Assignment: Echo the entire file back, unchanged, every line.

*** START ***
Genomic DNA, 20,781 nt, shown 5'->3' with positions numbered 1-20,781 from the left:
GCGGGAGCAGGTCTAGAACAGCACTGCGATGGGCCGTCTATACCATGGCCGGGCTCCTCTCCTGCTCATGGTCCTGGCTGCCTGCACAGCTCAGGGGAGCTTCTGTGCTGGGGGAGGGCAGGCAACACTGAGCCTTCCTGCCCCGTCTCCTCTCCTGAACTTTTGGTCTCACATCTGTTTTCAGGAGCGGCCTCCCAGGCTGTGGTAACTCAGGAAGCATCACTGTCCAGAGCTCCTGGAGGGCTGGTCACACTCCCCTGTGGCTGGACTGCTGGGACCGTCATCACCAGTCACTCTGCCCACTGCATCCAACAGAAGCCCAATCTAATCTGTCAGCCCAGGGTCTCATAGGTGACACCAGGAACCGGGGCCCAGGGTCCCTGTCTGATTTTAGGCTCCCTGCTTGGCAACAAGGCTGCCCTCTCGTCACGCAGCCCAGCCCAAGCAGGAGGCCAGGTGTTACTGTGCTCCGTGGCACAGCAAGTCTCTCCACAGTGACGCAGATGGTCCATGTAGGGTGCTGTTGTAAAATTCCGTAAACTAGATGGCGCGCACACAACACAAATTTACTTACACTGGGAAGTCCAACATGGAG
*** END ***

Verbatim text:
Genomic DNA, 20,781 nt, shown 5'->3' with positions numbered 1-20,781 from the left:
GCGGGAGCAGGTCTAGAACAGCACTGCGATGGGCCGTCTATACCATGGCCGGGCTCCTCTCCTGCTCATGGTCCTGGCTGCCTGCACAGCTCAGGGGAGCTTCTGTGCTGGGGGAGGGCAGGCAACACTGAGCCTTCCTGCCCCGTCTCCTCTCCTGAACTTTTGGTCTCACATCTGTTTTCAGGAGCGGCCTCCCAGGCTGTGGTAACTCAGGAAGCATCACTGTCCAGAGCTCCTGGAGGGCTGGTCACACTCCCCTGTGGCTGGACTGCTGGGACCGTCATCACCAGTCACTCTGCCCACTGCATCCAACAGAAGCCCAATCTAATCTGTCAGCCCAGGGTCTCATAGGTGACACCAGGAACCGGGGCCCAGGGTCCCTGTCTGATTTTAGGCTCCCTGCTTGGCAACAAGGCTGCCCTCTCGTCACGCAGCCCAGCCCAAGCAGGAGGCCAGGTGTTACTGTGCTCCGTGGCACAGCAAGTCTCTCCACAGTGACGCAGATGGTCCATGTAGGGTGCTGTTGTAAAATTCCGTAAACTAGATGGCGCGCACACAACACAAATTTACTTACACTGGGAAGTCCAACATGGAG